Kevin Omland, Professor, Biological Sciences
Kevin Omland joined the UMBC faculty in 2000. His revolutionary research has challenged many of the conceptual foundations of his field, and it has fundamentally changed how people think about relationships among living species.
Omland has developed a nationally and internationally recognized research program focused on evolutionary trees, speciation, and the evolution of elaborate color and song in birds. A majority of his research is concentrated on closely related species and lineages that have just begun the process of speciation. Over the past decade, his lab has received significant funding from the National Science Foundation and the Research Council of Norway to continue its groundbreaking work on the evolutionary history and diversification of ornamental traits in birds.
Most recently, in 2014, an article by Omland and a Ph.D. student from his research group published in the journal Nature Communications made headlines around the world for their research, which demonstrated that the common ancestor of modern songbirds also had female song, a trait thought to be reserved for male songbirds as a result of sexual selection.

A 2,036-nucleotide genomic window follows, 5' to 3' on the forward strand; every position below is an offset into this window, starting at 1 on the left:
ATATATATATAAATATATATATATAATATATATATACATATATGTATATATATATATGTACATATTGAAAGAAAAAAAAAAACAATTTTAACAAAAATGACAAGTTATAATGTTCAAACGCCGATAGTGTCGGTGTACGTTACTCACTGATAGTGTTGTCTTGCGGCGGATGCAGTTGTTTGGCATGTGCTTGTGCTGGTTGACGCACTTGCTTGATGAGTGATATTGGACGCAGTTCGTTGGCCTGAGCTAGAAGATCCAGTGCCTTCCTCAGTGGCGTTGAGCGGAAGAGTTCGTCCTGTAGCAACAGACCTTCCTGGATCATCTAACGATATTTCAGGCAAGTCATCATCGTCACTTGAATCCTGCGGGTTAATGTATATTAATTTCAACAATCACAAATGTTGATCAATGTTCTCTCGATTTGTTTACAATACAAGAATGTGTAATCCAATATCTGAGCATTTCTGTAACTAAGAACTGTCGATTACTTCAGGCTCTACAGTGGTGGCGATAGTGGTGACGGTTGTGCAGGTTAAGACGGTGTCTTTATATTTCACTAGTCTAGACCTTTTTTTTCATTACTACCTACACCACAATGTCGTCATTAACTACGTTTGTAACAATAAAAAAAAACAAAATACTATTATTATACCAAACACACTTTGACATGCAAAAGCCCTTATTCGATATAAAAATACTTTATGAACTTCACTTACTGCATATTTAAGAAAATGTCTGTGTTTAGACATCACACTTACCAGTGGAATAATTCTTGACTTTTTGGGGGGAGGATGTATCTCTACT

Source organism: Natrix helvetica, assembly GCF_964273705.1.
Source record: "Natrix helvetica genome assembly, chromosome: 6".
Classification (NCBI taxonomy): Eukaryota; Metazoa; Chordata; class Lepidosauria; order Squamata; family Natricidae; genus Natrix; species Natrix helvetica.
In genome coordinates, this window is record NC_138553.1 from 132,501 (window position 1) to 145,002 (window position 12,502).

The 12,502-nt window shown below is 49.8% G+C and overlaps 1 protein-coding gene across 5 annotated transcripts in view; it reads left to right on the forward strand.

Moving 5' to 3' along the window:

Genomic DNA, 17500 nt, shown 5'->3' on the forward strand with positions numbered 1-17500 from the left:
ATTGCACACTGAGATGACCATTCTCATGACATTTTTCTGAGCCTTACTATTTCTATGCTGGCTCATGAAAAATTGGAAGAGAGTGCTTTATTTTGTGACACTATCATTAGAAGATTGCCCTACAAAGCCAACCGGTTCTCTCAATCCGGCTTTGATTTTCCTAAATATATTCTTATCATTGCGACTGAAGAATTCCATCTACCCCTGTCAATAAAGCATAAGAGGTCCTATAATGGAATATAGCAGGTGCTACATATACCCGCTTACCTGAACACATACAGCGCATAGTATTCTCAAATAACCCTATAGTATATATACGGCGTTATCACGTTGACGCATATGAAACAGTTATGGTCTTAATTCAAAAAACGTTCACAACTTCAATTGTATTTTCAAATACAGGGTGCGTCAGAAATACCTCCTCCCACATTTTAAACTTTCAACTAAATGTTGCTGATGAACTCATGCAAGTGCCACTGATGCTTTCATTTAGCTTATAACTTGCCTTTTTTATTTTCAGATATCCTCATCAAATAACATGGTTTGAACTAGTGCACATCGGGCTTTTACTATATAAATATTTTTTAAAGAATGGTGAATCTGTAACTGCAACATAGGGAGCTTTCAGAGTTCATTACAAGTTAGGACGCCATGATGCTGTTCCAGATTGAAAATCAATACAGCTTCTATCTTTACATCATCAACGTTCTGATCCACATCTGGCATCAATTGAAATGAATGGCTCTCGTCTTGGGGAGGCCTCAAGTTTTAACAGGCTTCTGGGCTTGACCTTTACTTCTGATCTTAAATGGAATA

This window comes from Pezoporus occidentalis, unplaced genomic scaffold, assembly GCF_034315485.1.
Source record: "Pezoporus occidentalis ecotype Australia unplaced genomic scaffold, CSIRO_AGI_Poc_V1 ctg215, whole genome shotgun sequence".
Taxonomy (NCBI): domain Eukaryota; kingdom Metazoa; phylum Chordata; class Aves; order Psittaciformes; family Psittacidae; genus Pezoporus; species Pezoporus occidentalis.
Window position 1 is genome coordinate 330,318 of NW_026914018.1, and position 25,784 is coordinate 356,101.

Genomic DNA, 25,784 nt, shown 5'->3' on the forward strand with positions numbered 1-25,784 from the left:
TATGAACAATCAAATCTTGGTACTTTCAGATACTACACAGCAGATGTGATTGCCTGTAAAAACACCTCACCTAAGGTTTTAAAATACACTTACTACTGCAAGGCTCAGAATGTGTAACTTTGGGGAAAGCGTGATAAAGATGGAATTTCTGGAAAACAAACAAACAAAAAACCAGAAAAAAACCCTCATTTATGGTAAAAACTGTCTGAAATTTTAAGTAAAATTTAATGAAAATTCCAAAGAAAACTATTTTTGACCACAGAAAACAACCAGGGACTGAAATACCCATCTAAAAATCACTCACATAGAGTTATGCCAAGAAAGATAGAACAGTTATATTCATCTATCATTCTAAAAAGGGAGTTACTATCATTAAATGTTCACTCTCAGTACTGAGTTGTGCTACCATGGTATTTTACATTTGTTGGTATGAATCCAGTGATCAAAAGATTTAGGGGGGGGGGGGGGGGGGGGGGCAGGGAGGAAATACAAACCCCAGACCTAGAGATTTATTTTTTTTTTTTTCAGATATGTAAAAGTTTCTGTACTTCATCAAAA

In addition, Omland has been involved in collaborations on a number of other projects, including the lead author on a review paper on the misconceptions biologists hold about evolutionary trees. The success of the review paper resulted in an invitation to contribute to a chapter in The Princeton Guide to Evolution, a comprehensive, concise, and authoritative reference to the major subjects and key concepts in evolutionary biology.
Omland received his B.A. from Dartmouth College and his Ph.D. from the University at Albany, SUNY.